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Abolition Democracy: Beyond Prisons, Torture, and Empire Interviews with Angela Y. Davisby Angela Y. Davis
Synopses & Reviews
Revelations about U.S policies and practices of torture and abuse have captured headlines ever since the breaking of the Abu Ghraib prison story in April 2004. Since then, a debate has raged regarding what is and what is not acceptable behavior for the worlds leading democracy. It is within this context that Angela Davis, one of Americas most remarkable political figures, gave a series of interviews to discuss resistance and law, institutional sexual coercion, politics and prison. Davis talks about her own incarceration, as well as her experiences as "enemy of the state," and about having been put on the FBIs "most wanted" list. She talks about the crucial role that international activism played in her case and the case of many other political prisoners.
Throughout these interviews, Davis returns to her critique of a democracy that has been compromised by its racist origins and institutions. Discussing the most recent disclosures about the disavowed "chain of command," and the formal reports by the Red Cross and Human Rights Watch denouncing U.S. violation of human rights and the laws of war in Guantánamo, Afghanistan and Iraq, Davis focuses on the underpinnings of prison regimes in the United States.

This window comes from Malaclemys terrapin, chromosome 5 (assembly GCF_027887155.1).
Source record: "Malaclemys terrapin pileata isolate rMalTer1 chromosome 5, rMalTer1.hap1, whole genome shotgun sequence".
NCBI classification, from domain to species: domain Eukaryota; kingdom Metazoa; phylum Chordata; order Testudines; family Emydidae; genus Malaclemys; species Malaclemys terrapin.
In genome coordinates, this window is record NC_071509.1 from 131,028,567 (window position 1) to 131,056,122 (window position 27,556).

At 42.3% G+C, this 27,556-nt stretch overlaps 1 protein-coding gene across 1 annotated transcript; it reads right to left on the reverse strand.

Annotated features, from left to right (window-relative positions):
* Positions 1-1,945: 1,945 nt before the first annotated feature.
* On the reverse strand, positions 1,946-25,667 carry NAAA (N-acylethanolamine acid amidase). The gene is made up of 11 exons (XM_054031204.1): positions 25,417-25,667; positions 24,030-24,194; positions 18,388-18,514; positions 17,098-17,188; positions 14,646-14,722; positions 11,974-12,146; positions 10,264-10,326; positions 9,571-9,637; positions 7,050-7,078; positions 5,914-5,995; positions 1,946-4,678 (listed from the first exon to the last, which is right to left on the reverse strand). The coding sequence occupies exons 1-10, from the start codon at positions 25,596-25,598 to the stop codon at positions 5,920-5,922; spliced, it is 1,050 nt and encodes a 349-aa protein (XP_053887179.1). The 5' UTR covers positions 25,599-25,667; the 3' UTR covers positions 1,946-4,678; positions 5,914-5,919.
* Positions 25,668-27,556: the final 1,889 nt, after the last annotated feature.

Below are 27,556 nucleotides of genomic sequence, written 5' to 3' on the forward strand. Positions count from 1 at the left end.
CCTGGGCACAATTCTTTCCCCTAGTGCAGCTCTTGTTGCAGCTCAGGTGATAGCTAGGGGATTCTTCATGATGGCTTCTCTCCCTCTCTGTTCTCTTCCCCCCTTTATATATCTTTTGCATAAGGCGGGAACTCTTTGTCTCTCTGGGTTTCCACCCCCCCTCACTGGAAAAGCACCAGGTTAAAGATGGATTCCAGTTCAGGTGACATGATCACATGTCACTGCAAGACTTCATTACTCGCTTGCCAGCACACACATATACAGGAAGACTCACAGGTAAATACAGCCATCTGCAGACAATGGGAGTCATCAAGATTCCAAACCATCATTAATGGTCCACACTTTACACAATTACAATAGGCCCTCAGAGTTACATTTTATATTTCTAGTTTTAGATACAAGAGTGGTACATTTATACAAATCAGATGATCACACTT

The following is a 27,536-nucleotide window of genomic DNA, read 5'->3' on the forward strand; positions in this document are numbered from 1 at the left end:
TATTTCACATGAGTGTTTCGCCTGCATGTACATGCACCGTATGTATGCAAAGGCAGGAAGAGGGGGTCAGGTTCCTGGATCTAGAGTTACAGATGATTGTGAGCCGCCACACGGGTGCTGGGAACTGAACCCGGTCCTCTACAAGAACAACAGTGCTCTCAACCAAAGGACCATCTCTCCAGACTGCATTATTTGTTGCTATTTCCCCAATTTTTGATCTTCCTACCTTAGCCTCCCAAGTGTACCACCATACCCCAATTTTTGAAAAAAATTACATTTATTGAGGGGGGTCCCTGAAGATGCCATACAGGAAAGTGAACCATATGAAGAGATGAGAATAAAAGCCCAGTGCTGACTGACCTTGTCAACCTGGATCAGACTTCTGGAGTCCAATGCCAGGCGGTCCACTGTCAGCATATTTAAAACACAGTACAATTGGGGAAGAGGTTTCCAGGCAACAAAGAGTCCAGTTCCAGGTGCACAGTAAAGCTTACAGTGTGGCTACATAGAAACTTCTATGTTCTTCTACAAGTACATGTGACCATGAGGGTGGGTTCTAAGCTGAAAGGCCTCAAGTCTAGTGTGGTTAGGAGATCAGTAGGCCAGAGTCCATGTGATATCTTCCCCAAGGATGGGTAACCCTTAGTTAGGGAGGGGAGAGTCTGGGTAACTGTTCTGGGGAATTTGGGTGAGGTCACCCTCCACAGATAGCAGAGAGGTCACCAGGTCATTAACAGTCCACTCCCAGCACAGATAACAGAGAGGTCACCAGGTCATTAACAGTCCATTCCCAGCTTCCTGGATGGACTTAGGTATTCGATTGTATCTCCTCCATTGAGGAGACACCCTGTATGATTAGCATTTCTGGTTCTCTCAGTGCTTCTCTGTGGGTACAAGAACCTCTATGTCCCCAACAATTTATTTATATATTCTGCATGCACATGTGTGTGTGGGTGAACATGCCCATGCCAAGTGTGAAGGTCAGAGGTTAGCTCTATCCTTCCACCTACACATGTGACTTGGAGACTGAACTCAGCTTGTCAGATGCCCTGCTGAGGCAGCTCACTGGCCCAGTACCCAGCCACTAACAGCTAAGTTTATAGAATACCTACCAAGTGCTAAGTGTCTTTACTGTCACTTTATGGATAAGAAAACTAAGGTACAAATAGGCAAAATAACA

Book News Annotation:
Scholar and activist Davis (history of consciousness, U. of California at Santa Cruz), best known for her work on racism, feminism, and the prison-industrial complex, provides her thoughts regarding both ongoing concerns and her reactions to recent issues such as the revelations of US torture policies in Guantanamo, Afghanistan, and Iraq in a series of interviews. The discussion is framed by the overarching concept of "abolition democracy," used by W.E.B. Du Bois in Black Reconstruction to refer to the need to achieve positive abolition by incorporating black people democratically in to the social order and updated by Davis to refer to those social institutions that can lead to the abolition of the prison system and the death penalty. Annotation ©2006 Book News, Inc., Portland, OR (booknews.com)
America's most recognized commentator on prison-related repression delves into the underpinnings of the Abu Ghraib scandal.
Since the Abu Gharib scandal, African-American intellectual Angela Davis has given interviews discussing resistance and law, institutional sexual coercion, politics and prison. In this collection, Davis talks about her own incarceration, as well as her experiences as "enemy of the state."
About the Author
ANGELA YVONNE DAVIS is a professor of history of consciousness at the University of California, Santa Cruz. Over the last thirty years, she has been active in numerous organizations challenging prison-related repression. Her advocacy on behalf of political prisoners led to three capital charges, sixteen months in jail awaiting trial, and a highly publicized campaign then acquittal in 1972. In 1973, the National Committee to Free Angela Davis and All Political Prisoners, along with the Attica Brothers, the American Indian Movement and other organizations founded The National Alliance Against Racist and Political Repression, of which she remained co-chairperson for many years.
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